Environmental Microbiology. 2015; 17(8), 2805-2823

Pest Management Science. 2001; 57(5), 393-402

PLos Pathogen., 2009; December; 5(12): e1000696

It is sufficient that the efflux type multidrug resistant fungus shows any resistance to a plant disease control agent as a result of the overexpression of the membrane transporter regardless of the measured amount of mRNA. The measured amount of mRNA may be, for example, 20 fold, 50 fold, further 100 fold or more, relative to the mRNA amount of wild-type fungus. Alternatively, as below-mentioned herein, an EC50 value ratio is calculated by dividing an EC50 value against the efflux-type multidrug resistant fungus strain by an EC50 value against the wild-type fungus strain, and as a result, it is sufficient that the EC50 value ratio of tolnaftate shows 3 fold or more, preferably 10 fold or more, by using tolnaftate known as an indicator of the efflux type multidrug resistant fungus.

The method of the present invention can be applied to control a plant disease that is caused by an efflux type multidrug resistant fungus. As aforementioned, the method of the present invention is conducted by applying an effective amount of the present compound (1) to a plant or soil where the plant grows. An example of the plant includes a plant in which any plant disease that is caused by an efflux type multidrug resistant fungus is occurred, and a plant in which any plant disease that is caused by an efflux type multidrug resistant fungus may be occurred.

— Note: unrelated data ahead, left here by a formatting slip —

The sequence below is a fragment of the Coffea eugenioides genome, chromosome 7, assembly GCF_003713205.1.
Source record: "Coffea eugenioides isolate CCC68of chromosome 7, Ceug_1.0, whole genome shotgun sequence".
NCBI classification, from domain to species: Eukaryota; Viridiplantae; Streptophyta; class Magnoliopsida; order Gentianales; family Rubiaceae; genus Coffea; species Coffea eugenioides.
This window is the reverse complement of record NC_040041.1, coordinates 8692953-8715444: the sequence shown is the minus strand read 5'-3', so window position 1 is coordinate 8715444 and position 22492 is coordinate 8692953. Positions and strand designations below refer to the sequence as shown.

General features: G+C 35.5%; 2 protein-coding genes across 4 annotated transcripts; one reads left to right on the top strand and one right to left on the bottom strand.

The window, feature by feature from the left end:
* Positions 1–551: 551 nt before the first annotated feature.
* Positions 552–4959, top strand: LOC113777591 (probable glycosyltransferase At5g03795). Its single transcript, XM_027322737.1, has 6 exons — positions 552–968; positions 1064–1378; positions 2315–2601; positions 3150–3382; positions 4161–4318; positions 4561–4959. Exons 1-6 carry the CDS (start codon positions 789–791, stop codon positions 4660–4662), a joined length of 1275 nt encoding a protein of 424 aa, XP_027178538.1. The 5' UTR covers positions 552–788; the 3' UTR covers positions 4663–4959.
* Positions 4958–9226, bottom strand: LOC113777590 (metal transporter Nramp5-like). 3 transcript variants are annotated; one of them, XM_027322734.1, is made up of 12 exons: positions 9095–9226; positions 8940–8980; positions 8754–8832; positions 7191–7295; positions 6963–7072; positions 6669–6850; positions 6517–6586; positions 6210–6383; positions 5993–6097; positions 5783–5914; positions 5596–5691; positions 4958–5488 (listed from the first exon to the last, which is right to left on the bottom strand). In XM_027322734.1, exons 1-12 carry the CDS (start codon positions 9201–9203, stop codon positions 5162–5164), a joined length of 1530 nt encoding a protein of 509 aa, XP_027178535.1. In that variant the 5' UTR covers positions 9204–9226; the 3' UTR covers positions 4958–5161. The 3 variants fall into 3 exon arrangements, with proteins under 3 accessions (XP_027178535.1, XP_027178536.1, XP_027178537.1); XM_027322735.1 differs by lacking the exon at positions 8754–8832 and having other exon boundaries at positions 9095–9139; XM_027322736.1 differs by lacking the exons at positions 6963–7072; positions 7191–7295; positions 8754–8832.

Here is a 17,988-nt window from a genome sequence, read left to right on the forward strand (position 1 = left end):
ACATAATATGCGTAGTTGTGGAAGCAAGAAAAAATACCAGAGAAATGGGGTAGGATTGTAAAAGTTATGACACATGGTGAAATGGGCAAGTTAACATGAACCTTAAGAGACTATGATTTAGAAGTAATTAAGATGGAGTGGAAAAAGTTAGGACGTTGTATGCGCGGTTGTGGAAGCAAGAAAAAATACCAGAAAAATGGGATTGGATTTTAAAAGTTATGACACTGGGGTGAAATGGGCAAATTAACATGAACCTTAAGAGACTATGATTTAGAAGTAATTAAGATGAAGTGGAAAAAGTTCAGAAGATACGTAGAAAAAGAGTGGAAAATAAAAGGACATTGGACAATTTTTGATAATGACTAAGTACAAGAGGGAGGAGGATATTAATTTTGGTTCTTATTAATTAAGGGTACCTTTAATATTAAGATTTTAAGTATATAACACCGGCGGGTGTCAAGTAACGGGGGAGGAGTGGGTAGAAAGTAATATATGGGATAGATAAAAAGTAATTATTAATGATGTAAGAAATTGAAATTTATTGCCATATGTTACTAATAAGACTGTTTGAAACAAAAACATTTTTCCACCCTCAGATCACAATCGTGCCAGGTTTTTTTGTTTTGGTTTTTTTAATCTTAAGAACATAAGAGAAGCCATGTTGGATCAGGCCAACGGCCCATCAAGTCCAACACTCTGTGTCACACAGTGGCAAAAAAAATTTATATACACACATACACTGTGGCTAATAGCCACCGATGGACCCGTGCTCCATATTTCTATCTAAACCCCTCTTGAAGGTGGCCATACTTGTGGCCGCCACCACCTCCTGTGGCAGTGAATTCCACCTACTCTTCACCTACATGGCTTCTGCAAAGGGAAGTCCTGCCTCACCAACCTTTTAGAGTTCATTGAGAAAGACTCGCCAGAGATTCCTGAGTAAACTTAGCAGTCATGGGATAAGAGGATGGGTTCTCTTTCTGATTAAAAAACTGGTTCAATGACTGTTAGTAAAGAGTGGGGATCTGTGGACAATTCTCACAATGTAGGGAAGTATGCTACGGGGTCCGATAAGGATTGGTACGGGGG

The efflux type multidrug resistant fungus may have a resistance derived from a mutation of a gene encoding target protein of various kinds of the plant disease control agent and/or a resistance derived from an overexpression of the target protein. Also, the target protein that has a mutation in a gene or is overexpressed may be plural kinds thereof, provided that the target protein does not have a resistance to the present compound (1), said resistance being derived from a mutation of a gene encoding target protein of the present compound (1).

Examples of the above-mentioned various kinds of plant disease control agent include nucleic acid synthesis inhibitors (such as phenylamide fungicides, and acylamino acid fungicides), mitosis and cell division inhibitors (such as MBC fungicides, and N-phenylcarbamate fungicides), respiratory inhibitors (such as QoI fungicides, QiI fungicides, and SDHI fungicides), inhibitors of amino synthesis and protein synthesis (such as anilinopyrimidine fungicides), signal transduction inhibitors (such as phenylpyrrole fungicides, and dicarboximide fungicides), inhibitors of lipid synthesis and cell membrane synthesis (such as phosphorothiorate fungicides, dithiolane fungicides, aromatic hydrocarbon fungicides, heteroaromatic fungicides, and carbamate fungicides), sterol biosynthesis inhibitors (such as DMI fungicides (such as triazole fungicides), hydroxyanilide fungicides, and aminopyrazolinone fungicides), cell wall synthesis inhibitors (such as polyoxin inhibitors, and carboxylic acid amide fungicides), melanin synthesis inhibitors (such as MBI-R fungicides, MBI-D fungicides, and MBI-P fungicides), as well as the other fungicides (such as cyanoacetamide oxime fungicides, and phenylacetamide fungicides), preferably one or more plant disease control agents selected from the group consisting of respiratory inhibitor and sterol biosynthesis inhibitor. Examples of mutation site of gene encoding the above-mentioned target protein in each plant disease fungus include those indicated in Table 1 below.